prescribes cruises, not shipping, for Red Hook piers
Daniel Doctoroff, the deputy mayor for Economic Development and Rebuilding,
said this week the city has no plan to maintain shipping operations on
the Red Hook waterfront past 2007.
American Stevedoring Inc. (ASI), the container company that, according
to company figures, provides union jobs for more than 600 New Yorkers,
took a blow last year when the Port Authority of New York and New Jersey
failed to renew their lease for operations on Piers 5 through 11, after
the city decided to use piers 11 and 12 in a bid to keep the cruise ship
industry from a further exodus to New Jersey, while ceding piers 5 and
6 to the plan for Brooklyn Bridge Park.
When the lease was renewed in December, it was only through 2007 and only
for piers 7, 8, 9a, 9b and 10.
Facing a diminished port, and with only one sizable loading pier left,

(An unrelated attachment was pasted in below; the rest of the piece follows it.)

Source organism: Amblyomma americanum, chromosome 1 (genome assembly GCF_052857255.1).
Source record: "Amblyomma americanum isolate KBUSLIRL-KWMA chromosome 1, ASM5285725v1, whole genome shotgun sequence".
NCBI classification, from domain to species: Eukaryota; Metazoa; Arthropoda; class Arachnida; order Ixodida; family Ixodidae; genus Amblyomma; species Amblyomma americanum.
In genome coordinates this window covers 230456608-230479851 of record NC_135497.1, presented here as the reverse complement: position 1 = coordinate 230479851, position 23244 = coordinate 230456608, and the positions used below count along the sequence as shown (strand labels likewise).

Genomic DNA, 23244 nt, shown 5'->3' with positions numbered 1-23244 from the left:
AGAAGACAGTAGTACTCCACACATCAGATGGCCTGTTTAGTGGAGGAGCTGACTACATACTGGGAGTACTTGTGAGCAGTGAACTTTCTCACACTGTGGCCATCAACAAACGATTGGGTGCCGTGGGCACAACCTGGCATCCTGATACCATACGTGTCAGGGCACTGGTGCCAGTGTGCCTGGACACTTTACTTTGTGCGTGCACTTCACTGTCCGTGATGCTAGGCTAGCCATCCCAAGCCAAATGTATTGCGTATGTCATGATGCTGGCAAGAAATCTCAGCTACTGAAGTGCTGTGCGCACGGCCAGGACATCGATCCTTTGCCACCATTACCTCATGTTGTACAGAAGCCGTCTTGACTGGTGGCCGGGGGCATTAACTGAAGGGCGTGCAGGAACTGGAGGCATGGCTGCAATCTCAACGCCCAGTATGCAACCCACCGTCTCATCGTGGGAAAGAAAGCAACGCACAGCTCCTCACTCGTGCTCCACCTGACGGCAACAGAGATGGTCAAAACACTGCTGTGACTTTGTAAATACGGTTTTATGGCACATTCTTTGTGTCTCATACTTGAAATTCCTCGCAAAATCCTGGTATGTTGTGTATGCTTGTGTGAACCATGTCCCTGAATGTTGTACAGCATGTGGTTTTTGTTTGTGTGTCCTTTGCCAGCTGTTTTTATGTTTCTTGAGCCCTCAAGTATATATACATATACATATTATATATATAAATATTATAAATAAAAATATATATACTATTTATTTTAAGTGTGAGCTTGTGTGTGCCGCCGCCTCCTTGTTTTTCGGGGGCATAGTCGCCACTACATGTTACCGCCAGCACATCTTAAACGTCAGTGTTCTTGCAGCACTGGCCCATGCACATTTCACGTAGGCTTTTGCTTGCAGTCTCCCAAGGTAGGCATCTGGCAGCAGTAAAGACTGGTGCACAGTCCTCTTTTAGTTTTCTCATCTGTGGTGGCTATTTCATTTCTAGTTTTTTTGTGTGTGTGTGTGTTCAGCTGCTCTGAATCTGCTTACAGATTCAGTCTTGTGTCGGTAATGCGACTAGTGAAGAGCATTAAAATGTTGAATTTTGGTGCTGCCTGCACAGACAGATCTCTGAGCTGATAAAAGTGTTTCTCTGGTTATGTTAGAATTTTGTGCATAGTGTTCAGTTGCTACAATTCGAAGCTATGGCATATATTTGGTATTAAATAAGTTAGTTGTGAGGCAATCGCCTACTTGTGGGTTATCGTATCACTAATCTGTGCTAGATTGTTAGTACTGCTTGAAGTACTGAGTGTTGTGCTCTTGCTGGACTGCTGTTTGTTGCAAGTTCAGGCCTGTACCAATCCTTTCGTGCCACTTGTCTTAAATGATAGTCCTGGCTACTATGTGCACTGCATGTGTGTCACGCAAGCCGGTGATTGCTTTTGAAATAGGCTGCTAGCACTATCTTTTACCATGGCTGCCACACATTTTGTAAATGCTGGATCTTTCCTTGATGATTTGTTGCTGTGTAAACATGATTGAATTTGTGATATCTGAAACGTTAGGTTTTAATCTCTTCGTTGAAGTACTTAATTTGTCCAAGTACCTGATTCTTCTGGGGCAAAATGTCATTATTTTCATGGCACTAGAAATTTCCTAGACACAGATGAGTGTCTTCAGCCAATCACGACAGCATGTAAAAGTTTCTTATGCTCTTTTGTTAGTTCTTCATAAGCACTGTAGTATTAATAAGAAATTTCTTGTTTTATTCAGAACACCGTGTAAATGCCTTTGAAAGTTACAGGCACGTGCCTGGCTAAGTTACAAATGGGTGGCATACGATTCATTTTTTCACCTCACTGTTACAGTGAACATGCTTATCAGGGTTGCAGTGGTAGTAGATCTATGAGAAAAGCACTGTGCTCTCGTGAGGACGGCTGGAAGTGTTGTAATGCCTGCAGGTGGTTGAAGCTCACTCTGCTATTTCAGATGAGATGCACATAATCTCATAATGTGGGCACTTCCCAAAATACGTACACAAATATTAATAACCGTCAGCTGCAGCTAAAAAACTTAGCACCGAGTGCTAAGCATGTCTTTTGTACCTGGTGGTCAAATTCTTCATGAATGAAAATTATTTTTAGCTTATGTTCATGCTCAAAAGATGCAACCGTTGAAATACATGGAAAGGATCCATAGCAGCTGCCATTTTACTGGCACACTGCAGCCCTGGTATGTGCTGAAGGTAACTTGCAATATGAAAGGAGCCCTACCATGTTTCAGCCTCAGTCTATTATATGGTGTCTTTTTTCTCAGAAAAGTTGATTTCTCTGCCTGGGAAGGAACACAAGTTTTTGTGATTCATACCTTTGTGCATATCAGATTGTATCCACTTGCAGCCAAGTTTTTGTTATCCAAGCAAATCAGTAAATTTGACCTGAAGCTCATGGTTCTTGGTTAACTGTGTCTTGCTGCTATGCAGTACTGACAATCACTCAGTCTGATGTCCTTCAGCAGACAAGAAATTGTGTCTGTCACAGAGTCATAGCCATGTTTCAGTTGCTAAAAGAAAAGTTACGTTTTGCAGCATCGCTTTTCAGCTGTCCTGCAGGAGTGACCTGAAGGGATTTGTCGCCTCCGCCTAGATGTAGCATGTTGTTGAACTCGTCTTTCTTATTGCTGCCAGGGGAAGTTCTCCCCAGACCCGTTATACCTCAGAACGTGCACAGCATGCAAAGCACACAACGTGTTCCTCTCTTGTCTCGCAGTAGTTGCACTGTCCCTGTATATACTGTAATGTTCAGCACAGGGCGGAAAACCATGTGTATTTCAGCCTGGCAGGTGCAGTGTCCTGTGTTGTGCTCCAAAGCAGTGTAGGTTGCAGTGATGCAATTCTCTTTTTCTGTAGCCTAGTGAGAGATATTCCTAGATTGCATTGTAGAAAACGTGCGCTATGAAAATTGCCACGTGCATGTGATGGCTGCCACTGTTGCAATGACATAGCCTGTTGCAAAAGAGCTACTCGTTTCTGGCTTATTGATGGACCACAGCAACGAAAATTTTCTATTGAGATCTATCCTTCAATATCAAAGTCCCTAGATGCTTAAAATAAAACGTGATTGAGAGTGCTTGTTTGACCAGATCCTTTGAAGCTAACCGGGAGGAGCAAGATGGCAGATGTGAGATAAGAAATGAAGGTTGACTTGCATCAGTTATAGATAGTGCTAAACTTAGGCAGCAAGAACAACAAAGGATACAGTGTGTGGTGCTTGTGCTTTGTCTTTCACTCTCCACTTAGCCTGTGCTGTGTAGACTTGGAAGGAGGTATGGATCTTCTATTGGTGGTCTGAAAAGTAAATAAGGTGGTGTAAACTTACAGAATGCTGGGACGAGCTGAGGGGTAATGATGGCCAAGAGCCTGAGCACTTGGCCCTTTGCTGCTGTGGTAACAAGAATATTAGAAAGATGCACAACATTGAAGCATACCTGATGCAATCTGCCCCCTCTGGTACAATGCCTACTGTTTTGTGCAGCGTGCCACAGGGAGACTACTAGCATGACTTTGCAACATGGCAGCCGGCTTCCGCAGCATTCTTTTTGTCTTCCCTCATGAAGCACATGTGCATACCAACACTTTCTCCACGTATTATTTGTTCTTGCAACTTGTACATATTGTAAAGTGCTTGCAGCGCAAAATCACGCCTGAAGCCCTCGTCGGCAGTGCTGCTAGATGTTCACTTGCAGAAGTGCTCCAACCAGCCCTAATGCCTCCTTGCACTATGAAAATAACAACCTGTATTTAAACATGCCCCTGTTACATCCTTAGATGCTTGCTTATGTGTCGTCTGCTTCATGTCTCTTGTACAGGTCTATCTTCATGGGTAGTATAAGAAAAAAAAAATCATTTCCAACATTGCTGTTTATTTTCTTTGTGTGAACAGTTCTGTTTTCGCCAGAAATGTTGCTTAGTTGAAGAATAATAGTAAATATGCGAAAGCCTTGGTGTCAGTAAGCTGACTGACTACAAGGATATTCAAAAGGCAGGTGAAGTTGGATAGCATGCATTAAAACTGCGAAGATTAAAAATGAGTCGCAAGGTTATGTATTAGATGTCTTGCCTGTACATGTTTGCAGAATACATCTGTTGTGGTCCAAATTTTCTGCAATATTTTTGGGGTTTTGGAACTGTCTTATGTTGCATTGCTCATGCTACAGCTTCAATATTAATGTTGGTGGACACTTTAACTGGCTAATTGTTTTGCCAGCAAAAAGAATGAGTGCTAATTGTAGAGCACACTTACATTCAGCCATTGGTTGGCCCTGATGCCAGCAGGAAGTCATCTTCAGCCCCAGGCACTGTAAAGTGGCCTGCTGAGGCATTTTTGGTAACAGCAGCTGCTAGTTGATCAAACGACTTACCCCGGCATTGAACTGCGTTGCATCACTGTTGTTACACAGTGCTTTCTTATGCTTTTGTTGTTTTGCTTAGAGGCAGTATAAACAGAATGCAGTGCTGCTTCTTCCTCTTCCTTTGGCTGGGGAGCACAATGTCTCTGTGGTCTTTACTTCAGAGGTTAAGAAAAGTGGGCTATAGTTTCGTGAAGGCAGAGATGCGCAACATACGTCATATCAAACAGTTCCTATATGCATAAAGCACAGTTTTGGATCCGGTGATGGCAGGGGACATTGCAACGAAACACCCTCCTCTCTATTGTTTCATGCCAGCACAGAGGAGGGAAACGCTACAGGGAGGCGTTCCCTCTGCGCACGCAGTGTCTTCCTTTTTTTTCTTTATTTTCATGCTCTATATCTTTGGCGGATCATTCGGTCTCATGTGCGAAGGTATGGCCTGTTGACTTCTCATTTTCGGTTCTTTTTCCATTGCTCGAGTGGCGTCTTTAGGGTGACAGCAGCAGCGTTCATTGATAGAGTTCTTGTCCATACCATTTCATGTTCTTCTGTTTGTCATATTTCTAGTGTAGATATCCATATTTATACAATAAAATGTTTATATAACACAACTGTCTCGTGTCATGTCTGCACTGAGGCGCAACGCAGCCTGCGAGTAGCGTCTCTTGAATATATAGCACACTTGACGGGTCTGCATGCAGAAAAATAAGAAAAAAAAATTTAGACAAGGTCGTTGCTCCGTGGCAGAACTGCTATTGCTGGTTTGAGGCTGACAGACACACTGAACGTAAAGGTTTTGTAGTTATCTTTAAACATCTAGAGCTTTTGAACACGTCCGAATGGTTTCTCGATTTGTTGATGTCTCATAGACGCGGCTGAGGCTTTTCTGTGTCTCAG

Pier 10, ASI has said it faces extinction if the city hands that pier,
too, over to the cruise ship industry.
Doctoroff said this week during a sit-down interview with The Brooklyn
Papers in Bay Ridge that he expected any remaining industrial and shipping
uses to move, if they survive at all.
“In fact, we are moving a lot of activity south, to Sunset Park,
where we have Hugo Neu coming in there, which is a metals processing [plant],
you have the AXIS group, which is the car auto processing …”
he said, trailing off. “There is, I think, a real, emerging heavy-container
and other shipping industry in Sunset Park.
“That’s not to say we won’t continue to have marine activities
in Red Hook,” Doctoroff said, hedging the inevitable question of
ASI’s operations on piers 7 through 10.